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Depressive Disorders 

Depressive Disorders
Chapter:
Depressive Disorders
Author(s):

Amit Chopra

, Ramya Bachu

, and Michael J. Peterson

DOI:
10.1093/med/9780190929671.003.0017
Page of

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date: 01 August 2021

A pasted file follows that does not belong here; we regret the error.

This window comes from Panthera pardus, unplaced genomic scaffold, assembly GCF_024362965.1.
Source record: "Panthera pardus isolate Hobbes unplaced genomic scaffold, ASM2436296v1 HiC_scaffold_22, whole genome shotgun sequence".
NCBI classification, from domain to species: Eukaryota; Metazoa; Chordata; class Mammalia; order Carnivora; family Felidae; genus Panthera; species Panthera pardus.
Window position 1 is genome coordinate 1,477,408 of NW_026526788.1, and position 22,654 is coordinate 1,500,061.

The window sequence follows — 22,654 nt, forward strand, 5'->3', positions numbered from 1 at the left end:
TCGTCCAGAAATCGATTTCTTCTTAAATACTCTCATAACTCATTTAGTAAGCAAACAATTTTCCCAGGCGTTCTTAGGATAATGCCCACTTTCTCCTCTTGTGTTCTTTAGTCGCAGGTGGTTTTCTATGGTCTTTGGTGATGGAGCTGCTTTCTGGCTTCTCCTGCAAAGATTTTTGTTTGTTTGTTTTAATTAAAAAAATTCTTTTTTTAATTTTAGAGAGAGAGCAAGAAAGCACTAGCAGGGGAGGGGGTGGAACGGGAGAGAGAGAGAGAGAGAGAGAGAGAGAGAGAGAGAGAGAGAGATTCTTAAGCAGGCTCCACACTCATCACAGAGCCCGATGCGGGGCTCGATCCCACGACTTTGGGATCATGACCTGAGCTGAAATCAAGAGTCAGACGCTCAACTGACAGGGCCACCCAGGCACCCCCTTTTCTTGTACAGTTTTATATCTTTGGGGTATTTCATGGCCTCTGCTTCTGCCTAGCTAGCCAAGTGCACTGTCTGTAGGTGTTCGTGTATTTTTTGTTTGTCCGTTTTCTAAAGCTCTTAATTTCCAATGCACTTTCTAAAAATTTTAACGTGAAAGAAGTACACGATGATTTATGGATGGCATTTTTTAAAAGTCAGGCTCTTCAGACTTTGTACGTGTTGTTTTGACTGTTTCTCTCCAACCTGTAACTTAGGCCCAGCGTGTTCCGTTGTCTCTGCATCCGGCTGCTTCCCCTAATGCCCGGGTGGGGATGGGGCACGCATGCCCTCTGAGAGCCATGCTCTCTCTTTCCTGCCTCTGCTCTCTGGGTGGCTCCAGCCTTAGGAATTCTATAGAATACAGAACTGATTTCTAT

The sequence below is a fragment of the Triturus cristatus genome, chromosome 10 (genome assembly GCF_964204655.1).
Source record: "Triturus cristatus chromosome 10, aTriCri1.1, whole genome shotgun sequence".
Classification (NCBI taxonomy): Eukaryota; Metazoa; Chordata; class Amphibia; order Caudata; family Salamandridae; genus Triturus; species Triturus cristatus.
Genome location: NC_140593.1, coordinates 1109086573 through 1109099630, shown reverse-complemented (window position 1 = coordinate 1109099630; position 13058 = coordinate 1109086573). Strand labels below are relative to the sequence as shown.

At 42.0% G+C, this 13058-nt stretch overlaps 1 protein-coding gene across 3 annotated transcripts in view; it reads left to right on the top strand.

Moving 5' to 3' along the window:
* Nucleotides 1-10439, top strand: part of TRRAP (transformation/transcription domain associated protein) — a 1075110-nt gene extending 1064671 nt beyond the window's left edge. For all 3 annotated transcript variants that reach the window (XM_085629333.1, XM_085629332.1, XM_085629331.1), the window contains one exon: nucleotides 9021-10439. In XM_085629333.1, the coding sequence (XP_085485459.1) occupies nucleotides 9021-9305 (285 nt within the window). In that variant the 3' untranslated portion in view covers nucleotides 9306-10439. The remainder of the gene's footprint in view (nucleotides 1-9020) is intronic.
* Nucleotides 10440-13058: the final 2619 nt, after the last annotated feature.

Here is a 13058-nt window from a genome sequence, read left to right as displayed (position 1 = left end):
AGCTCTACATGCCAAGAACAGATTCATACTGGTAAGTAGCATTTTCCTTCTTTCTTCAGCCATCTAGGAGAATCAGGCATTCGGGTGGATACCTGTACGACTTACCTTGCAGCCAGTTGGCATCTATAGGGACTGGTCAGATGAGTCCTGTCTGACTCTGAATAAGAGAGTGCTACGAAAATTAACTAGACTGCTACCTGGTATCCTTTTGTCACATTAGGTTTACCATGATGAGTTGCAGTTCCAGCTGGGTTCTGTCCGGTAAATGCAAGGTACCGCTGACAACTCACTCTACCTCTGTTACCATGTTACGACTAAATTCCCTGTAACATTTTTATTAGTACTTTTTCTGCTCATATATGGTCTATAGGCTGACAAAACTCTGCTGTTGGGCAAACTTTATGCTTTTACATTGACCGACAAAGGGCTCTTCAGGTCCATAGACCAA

Depressive disorders are commonly associated with sleep disturbances including insomnia, hypersomnia, and nightmares. Based on shared neurobiological mechanisms, a bidirectional link exists between sleep disturbances and depressive disorders. Presence of sleep disturbance is not only associated with increased depression severity but also portends a poorer prognosis with increased suicide risk in patients with depressive disorders. Polysomnographic findings such as reduced slow-wave sleep, decreased rapid eye movement (REM) sleep latency and increased REM density are associated with major depression. Comorbid primary sleep disorders such as obstructive sleep apnea, restless legs syndrome, and circadian rhythm disorders not only increase the risk but also complicate the treatment of major depression. It is imperative to comprehensively assess and treat sleep disturbances, either due to depression or due to co-existing primary sleep disorders, to optimize remission, prevent relapse, and reduce the risk of suicide in patients with depressive disorders. Medications, chronotherapies, and behavioral approaches alone or in combination may prove to be effective in treating sleep disturbances associated with depressive disorders; however, more research is warranted in this area to determine the optimal management strategies. Cognitive behavioral therapy for insomnia, a promising treatment for management of insomnia comorbid with major depression, needs wider implementation and more research to establish its efficacy in preventing suicide.

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